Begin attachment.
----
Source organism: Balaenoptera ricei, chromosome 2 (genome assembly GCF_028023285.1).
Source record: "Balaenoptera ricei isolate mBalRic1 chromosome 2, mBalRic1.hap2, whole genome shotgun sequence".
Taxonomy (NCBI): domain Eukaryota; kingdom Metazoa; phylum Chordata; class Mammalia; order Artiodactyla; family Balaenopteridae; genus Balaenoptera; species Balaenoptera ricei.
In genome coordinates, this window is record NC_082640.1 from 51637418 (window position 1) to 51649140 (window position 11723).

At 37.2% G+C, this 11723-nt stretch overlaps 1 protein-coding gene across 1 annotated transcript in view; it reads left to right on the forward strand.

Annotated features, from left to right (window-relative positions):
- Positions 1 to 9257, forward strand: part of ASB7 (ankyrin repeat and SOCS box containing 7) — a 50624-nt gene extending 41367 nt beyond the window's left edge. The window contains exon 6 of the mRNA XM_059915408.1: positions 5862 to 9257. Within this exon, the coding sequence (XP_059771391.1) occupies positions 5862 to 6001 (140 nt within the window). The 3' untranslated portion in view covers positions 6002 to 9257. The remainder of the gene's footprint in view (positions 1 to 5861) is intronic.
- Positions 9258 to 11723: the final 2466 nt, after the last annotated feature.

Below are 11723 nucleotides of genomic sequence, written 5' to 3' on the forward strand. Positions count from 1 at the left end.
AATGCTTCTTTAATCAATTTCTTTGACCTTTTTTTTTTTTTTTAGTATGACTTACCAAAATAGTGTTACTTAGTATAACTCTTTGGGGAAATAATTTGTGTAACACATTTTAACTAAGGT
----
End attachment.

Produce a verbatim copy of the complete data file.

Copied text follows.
Source organism: Balaenoptera ricei, chromosome 2 (genome assembly GCF_028023285.1).
Source record: "Balaenoptera ricei isolate mBalRic1 chromosome 2, mBalRic1.hap2, whole genome shotgun sequence".
Taxonomy (NCBI): domain Eukaryota; kingdom Metazoa; phylum Chordata; class Mammalia; order Artiodactyla; family Balaenopteridae; genus Balaenoptera; species Balaenoptera ricei.
In genome coordinates, this window is record NC_082640.1 from 51637418 (window position 1) to 51649140 (window position 11723).

At 37.2% G+C, this 11723-nt stretch overlaps 1 protein-coding gene across 1 annotated transcript in view; it reads left to right on the forward strand.

Annotated features, from left to right (window-relative positions):
- Positions 1 to 9257, forward strand: part of ASB7 (ankyrin repeat and SOCS box containing 7) — a 50624-nt gene extending 41367 nt beyond the window's left edge. The window contains exon 6 of the mRNA XM_059915408.1: positions 5862 to 9257. Within this exon, the coding sequence (XP_059771391.1) occupies positions 5862 to 6001 (140 nt within the window). The 3' untranslated portion in view covers positions 6002 to 9257. The remainder of the gene's footprint in view (positions 1 to 5861) is intronic.
- Positions 9258 to 11723: the final 2466 nt, after the last annotated feature.

Below are 11723 nucleotides of genomic sequence, written 5' to 3' on the forward strand. Positions count from 1 at the left end.
AATGCTTCTTTAATCAATTTCTTTGACCTTTTTTTTTTTTTTTAGTATGACTTACCAAAATAGTGTTACTTAGTATAACTCTTTGGGGAAATAATTTGTGTAACACATTTTAACTAAGGT